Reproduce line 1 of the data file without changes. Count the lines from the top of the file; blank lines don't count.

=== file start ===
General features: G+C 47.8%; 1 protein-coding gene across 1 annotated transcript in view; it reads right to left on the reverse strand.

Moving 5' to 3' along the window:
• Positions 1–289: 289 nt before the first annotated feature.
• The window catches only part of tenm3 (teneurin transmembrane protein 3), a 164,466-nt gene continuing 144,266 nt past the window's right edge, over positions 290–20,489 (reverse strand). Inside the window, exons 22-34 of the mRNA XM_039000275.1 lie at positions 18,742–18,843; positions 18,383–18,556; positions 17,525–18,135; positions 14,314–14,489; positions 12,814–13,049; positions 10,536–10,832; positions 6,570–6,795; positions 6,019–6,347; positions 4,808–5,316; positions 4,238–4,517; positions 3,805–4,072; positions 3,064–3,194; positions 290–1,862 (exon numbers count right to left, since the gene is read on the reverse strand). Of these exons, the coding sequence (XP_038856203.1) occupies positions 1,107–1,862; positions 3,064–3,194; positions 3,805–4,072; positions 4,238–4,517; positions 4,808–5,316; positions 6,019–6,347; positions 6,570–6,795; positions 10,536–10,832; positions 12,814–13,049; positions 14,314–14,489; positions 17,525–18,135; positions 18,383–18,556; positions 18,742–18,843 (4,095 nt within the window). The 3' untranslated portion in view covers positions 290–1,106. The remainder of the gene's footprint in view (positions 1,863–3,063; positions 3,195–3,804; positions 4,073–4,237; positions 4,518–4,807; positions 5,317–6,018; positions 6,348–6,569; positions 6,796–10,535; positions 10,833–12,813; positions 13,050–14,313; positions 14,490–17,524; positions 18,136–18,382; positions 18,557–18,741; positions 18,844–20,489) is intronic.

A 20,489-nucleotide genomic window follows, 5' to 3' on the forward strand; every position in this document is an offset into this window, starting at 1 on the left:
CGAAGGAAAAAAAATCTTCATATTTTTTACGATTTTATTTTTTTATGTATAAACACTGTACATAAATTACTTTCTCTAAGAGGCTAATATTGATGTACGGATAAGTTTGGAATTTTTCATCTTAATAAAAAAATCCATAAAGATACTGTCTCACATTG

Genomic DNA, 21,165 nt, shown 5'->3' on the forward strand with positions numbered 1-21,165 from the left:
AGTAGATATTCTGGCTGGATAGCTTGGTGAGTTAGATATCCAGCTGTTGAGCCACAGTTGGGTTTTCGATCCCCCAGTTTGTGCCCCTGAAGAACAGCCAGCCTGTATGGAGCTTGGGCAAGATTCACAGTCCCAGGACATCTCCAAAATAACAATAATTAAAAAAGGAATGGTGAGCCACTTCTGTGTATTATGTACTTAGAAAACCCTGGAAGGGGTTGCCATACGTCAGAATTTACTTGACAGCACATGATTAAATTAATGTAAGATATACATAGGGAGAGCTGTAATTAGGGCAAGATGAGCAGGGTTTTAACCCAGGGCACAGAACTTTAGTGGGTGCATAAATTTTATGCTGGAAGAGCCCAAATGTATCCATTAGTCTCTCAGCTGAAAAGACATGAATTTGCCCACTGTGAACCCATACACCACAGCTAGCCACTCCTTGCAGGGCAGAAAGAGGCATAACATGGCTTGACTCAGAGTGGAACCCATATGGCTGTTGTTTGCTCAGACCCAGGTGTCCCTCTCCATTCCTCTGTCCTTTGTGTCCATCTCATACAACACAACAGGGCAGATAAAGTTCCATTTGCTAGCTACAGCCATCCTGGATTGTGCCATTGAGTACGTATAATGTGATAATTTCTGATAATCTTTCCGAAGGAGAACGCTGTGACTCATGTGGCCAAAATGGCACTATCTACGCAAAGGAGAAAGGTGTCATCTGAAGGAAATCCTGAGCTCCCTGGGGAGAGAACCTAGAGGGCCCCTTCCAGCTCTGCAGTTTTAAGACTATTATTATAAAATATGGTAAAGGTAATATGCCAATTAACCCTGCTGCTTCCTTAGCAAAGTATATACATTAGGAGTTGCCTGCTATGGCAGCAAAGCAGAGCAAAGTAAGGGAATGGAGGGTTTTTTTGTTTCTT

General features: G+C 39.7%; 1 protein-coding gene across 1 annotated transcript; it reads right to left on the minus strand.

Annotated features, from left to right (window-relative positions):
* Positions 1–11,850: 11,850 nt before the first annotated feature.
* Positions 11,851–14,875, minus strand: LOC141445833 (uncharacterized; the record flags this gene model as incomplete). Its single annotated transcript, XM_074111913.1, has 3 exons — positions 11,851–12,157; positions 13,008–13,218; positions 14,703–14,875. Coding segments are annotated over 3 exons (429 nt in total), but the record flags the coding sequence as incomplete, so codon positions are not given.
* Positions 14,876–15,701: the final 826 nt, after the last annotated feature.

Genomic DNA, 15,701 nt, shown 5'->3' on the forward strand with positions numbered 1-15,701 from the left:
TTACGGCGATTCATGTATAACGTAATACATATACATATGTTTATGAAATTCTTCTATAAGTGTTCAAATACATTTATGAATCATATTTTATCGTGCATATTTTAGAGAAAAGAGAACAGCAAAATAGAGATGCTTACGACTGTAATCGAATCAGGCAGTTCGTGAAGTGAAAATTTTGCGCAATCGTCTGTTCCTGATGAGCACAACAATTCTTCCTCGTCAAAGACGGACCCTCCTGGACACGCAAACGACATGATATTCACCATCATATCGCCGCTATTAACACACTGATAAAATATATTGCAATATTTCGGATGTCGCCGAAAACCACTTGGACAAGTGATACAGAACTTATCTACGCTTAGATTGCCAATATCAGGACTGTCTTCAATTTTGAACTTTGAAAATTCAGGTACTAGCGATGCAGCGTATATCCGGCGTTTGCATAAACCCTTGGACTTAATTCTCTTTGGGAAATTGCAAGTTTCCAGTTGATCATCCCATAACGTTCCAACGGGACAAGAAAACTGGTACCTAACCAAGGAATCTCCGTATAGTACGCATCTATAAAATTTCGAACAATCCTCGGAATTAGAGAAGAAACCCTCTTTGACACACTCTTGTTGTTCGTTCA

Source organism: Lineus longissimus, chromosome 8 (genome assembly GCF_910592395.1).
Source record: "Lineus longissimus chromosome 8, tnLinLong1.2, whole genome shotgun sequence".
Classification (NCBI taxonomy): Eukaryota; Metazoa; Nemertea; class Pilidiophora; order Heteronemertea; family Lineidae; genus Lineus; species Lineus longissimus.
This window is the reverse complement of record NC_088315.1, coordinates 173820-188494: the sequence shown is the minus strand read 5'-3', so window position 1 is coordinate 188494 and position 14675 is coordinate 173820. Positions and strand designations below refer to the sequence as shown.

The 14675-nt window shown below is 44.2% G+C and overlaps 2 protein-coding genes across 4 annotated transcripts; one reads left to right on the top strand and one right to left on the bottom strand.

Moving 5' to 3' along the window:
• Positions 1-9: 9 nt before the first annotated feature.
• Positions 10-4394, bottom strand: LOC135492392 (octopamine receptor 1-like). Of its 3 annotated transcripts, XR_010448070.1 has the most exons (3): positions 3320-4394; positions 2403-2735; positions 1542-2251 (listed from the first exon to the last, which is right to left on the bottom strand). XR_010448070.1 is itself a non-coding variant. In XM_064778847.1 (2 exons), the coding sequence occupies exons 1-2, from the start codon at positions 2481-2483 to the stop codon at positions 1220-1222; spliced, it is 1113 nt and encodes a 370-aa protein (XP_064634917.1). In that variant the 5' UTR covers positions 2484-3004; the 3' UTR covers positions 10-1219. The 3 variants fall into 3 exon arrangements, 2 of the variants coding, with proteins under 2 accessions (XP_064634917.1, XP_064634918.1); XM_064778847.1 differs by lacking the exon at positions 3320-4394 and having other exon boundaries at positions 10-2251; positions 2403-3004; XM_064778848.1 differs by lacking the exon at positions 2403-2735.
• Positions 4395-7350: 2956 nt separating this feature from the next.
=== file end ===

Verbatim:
General features: G+C 47.8%; 1 protein-coding gene across 1 annotated transcript in view; it reads right to left on the reverse strand.